Working behind a desk in a baseball office is a new role for Ernie Accorsi, yet it's a perfect fit in all aspects. It may seem odd for a man with 23 years in the National Football League to be working for the Baltimore Orioles, where the only fundamental difference is the shape of the ball.
Accorsi made a switch that has only rare precedent. He talks the sports language, knows how to handle himself in diverse environments and will continue to make friends for the organization he represents. The Orioles and Accorsi will make for a winning combination.
Orioles owner Peter Angelos was attracted to Accorsi because of the scouting reports that came from varied sources in the Baltimore business community, especially from a man he held in high personal and professional esteem who insisted Accorsi was one of the most proficient and well-versed individuals he had encountered in his lifetime.
Angelos has appointed Accorsi to the role of executive director of business affairs, which means he will supervise community and public relations, promotions, marketing, advertising and radio/television contracts. Accorsi will work under Joe Foss, who is in control of all operations apart from the major- and minor-league baseball departments.
"I'm really happy," Accorsi said. "I love being here. There's probably not a professional sports team with the tradition of the Orioles, names like John McGraw, Ned Hanlon, Wee Willie Keeler, Jack Dunn, Babe Ruth, Lefty Grove and so many others. You have no idea how much I'm looking forward to this opportunity."
It's difficult to ascertain all the men who may have made the same trip, from football to baseball in executive capacities. Jim Finks, Jack White and Bing Devine, to name only three, made similar transitions, holding influential jobs in both sports.
Accorsi looks on his NFL relationships with fond memories. In the 23 seasons he was identified with pro football, he served as an assistant to the retired commissioner, Pete Rozelle, and was general manager of both the Colts and Cleveland Browns. There is speculation if Angelos is able to acquire a football team for Baltimore, he would have Accorsi as general manager.
But that never came into play in his hiring. Angelos was interested in Accorsi for the Orioles months before he embarked on pursuit of buying a NFL franchise. Angelos has remade the Orioles' front office and Accorsi now will play an integral part in the business phase of the ballclub.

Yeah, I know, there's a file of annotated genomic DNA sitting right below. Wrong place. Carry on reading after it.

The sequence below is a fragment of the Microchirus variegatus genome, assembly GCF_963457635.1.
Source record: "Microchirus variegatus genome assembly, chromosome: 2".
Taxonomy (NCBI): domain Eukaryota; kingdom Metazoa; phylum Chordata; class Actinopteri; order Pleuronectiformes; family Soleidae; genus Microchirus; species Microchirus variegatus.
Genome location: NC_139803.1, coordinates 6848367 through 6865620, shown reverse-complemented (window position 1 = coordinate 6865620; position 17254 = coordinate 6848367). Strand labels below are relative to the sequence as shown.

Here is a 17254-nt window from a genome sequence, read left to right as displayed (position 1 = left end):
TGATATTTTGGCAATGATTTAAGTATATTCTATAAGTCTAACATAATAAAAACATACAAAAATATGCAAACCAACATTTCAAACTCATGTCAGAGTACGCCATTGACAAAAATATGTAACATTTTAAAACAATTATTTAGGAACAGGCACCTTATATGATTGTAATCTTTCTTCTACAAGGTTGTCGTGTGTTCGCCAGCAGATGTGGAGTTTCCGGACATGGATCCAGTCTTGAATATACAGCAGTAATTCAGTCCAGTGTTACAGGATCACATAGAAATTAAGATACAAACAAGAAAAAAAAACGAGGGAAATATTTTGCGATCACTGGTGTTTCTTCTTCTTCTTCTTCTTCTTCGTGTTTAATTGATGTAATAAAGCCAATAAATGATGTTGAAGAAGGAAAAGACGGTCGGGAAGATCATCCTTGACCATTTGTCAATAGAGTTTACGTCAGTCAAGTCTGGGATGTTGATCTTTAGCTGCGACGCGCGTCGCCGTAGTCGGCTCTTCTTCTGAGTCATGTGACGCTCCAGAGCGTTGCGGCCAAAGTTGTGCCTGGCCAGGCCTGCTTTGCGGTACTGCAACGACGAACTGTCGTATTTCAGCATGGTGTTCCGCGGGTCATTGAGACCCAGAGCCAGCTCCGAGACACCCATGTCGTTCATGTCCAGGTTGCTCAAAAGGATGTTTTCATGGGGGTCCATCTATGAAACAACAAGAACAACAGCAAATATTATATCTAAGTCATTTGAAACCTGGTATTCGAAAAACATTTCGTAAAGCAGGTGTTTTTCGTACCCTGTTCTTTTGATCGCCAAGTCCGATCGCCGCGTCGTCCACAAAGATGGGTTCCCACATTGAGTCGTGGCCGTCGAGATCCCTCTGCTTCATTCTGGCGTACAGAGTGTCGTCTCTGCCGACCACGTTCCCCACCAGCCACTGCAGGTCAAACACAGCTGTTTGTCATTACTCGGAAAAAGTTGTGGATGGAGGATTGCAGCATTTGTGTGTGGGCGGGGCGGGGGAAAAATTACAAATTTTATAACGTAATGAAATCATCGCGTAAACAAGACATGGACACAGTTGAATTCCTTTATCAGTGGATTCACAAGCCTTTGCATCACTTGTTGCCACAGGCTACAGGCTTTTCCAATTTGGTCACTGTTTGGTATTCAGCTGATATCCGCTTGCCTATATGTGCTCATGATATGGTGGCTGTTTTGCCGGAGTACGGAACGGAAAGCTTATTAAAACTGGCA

Accorsi, a native of Hershey, Pa., grew up a baseball fan. He remembers how much his late father admired the New York Yankees, which was not unusual for those of Italian-American ancestry. since because There were so many sons of fellow countrymen with similar backgrounds that ignited a rooting interest in Tony Lazzeri, Joe DiMaggio, Phil Rizzuto, Frank Crosetti, Marius Russo and Yogi Berra, among others.
"I remember my first major-league game, in 1950, as if it happened yesterday," Accorsi said. "We left on a chartered bus from DeAngelis' Restaurant in Hershey to see the Brooklyn Dodgers play the Philadelphia Phils in a doubleheader. The Phils won the first game, 6-4, and then Curt Simmons made his last appearance in the second game before he reported to the Army.
"The Phils built a 8-0 lead. But in the late innings, the Dodgers caught up, and Pee Wee Reese hooked a home run around the left-field foul pole to tie it. I can still see the ball. Duke Snider hit a homer and Jackie Robinson stole home. Then Jackie was called out on strikes and hollered at the umpire from the dugout to such an extent he was ejected.
"It was the era when players left their gloves on the field between innings. I remember Jackie walking out to short right field to get his glove. The umpires were trying to hurry him, but he still took his time. Oh, yes, Dan Bankhead pitched that day, too."
Ernie was accompanied by townspeople on the visit to Shibe Park, but, more importantly, he was with his father to see that first major-league game, which remains one of the most joyous moments of his youth. That's the way it's supposed to be, in any generation, a dad taking his son to a ballpark to live the baseball experience together.
It's Ernie Accorsi's hope he can make a contribution to the Orioles and please Angelos, the man who hired him for a vital behind-the-scenes role in helping move the team to an even higher level of respect, acceptability and success.